At some point in the five gruelling days of the recent US elections, a friend turned to me and said: “We’re so lucky to be able to vote in Australia.”
She might have been right. The last time I voted in the Australian federal elections, the entire process of me waiting in line to have my identity verified before casting my vote took precisely 15 minutes.
I even had time to enjoy a cupcake and chat to a fellow voter as I waited for my next appointment. The Australian electoral system works. Even Former US President Barack Obama is a fan. Here are four things we can learn it:
Mandatory voting ensures that everyone over the age of 18 has the power to exercise their most fundamental right to vote. In fact, approximately 96% of Australians are registered to vote.
All voters can cast their ballots by mail prior to the election, and all states allow for 13 days for ballots to be received if posted on polling day.
Those who have no affinity towards a particular political party or representative can simply leave the voting ballot blank, write “None of the above”, or else get more creative. Anything, so long as they turn in the ballot. Every voice matters, and a lot is said even when the box is left unticked.
Am I at the voting bank or a carnival?
In order to ensure that voting is made as convenient as possible, Australia typically holds its election day on a Saturday, when most people are off.
Typically, Australians vote at local public schools, which almost has a carnival-like atmosphere. An Election Day standard is a barbecue with sausages sizzling and cake stalls featuring all the Aussie favourites. You can grab a treat by providing a gold coin donation ($1 or $2) which typically goes towards local public schools or charities.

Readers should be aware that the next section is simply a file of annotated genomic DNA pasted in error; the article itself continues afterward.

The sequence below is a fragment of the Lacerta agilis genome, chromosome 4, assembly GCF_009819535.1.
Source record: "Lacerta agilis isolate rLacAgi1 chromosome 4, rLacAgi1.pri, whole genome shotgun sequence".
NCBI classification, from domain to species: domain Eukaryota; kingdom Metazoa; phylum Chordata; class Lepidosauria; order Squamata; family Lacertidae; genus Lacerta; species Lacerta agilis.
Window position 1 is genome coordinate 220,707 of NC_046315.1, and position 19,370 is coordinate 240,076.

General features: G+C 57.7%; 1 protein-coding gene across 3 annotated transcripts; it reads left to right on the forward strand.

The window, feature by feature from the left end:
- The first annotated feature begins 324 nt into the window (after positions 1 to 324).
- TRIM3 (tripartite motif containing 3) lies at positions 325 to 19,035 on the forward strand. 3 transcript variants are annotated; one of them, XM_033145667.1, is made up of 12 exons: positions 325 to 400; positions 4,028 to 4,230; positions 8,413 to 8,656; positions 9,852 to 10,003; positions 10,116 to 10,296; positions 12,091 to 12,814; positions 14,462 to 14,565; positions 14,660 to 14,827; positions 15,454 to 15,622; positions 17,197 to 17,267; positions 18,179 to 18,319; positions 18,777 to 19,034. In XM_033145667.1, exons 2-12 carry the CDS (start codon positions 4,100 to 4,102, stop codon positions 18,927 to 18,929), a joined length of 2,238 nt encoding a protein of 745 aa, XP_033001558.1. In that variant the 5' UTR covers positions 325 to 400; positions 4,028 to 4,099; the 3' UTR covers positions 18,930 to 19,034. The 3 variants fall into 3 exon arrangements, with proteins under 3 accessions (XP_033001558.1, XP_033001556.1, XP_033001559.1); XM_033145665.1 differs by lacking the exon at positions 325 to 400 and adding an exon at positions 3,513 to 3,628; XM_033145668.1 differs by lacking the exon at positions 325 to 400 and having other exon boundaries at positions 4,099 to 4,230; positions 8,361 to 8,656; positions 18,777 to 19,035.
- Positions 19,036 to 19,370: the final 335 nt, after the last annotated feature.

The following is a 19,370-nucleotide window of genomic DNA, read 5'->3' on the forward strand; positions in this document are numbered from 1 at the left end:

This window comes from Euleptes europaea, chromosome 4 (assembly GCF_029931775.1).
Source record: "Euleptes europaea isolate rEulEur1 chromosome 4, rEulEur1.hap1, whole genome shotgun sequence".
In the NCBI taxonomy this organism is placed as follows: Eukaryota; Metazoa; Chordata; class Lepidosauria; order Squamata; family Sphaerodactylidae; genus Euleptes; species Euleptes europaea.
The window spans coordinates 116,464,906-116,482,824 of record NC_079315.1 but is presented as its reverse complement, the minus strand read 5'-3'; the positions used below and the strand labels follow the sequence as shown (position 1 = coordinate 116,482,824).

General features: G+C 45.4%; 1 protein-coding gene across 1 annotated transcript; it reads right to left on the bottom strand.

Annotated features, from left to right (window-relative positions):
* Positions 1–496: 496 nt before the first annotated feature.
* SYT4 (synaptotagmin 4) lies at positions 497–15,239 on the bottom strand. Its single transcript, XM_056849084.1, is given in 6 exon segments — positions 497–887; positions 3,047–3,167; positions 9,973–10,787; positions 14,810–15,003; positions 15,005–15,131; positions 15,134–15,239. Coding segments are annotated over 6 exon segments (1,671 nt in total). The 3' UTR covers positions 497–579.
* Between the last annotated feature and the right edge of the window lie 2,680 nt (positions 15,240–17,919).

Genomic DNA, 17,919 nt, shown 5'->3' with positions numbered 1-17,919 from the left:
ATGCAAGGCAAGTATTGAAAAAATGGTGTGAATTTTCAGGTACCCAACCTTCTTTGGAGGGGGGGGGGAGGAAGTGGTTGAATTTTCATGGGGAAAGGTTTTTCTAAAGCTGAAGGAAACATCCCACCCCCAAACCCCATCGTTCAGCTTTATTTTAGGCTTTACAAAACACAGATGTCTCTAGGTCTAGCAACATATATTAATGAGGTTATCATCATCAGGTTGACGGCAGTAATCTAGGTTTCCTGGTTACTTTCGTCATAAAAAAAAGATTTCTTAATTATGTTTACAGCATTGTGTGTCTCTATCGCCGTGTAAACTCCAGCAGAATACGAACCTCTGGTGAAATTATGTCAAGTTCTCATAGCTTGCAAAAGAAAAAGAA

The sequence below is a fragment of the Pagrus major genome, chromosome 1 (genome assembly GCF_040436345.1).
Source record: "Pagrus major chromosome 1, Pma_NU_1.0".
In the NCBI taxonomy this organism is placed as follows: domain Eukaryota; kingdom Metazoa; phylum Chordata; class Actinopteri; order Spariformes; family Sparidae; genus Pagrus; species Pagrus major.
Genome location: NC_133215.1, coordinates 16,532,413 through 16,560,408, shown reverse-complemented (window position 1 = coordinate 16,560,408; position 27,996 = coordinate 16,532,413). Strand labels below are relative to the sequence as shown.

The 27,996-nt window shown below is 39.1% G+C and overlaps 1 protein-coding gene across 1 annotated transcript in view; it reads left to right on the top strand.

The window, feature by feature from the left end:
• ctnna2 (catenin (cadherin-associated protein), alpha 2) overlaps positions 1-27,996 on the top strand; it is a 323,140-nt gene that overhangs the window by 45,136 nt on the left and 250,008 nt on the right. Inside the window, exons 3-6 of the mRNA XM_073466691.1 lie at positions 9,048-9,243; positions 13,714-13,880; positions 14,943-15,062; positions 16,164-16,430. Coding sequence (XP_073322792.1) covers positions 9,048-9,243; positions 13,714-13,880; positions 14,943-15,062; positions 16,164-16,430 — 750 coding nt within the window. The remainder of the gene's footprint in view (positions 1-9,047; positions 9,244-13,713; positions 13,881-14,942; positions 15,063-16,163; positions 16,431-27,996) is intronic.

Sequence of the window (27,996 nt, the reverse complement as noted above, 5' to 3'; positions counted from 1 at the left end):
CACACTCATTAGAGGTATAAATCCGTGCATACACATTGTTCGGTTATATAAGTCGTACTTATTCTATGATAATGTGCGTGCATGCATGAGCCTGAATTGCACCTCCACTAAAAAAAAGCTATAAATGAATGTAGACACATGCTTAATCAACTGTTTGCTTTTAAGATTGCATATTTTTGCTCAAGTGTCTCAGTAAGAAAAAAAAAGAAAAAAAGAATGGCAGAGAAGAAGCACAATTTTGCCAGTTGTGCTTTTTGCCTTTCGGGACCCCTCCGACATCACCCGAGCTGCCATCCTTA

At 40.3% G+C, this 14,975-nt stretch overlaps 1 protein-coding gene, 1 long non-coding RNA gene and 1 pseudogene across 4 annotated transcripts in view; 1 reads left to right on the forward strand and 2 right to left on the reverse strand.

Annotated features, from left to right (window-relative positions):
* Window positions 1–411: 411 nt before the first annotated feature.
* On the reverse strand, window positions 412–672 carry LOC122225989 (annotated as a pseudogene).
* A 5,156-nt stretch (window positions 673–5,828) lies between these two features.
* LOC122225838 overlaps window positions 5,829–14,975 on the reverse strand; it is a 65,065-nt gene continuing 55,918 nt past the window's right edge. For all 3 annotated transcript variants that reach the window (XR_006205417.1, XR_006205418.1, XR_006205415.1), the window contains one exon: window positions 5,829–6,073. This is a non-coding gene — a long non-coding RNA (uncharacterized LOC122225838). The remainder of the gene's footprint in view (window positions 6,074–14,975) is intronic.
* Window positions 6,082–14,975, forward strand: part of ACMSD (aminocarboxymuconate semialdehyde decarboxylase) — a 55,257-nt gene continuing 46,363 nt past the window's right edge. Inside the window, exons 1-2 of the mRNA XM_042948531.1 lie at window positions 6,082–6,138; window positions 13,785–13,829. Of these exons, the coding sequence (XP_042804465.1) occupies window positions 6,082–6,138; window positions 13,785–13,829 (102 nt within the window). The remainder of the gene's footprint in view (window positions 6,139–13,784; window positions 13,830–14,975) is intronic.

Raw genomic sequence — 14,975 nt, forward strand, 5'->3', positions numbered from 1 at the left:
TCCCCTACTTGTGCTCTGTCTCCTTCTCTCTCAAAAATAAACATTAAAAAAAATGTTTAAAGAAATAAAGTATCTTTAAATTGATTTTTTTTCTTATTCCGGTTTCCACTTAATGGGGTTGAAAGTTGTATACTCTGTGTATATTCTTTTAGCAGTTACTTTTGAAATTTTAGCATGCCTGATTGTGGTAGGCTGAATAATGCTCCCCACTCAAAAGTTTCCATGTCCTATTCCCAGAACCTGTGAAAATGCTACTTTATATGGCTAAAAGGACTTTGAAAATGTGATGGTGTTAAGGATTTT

As a result, Australia enjoys voter turnout rates of over 91% — the highest in the world.
Voting is as easy as 1, 2, 3
Australian ballots are also a little different to that of the United States.
If no-one wins a majority of the votes cast, the candidate with the fewest first-choice votes is eliminated and their supporters’ votes are redistributed according to these voters’ second choices. This process of eliminating candidates and redistributing those candidates’ supporters continues until one candidate has a majority.
As a practical example, a left-wing voter, could have cast a ballot for a Greens candidate (left wing party) in 2007, and still been able to play a role in electing the Labor candidate (centre-left party), by means of a second preference vote. Ultimately the vote is for the policy/ideology and less the political party.
Preferential voting makes it less likely that a candidate can split the vote on one side, thereby delivering victory to the other side.
Independent and impartial electoral commission
Unlike the United States, where a Republican or Democrat office holder influences electoral roll and voting booth locations, the entire electoral process in Australia is undertaken by an impartial Australian Electoral Commission.
The Australian Electoral Commission is an independent national body that maintains an impartial and independent electoral system for eligible voters through active electoral roll management, efficient delivery of polling services and targeted education and public awareness programmes.
The AEC also has a critical role in mitigating gerrymandering and its effect on competitive elections and democratic accountability, by determining electoral boundaries for federal, state and local jurisdictions.
It’s well respected for being neutral, with a good track record of keeping politics out of the redistricting process.
Australia is not the oldest democracy in the world, it makes democracy work, and fun, at the same time.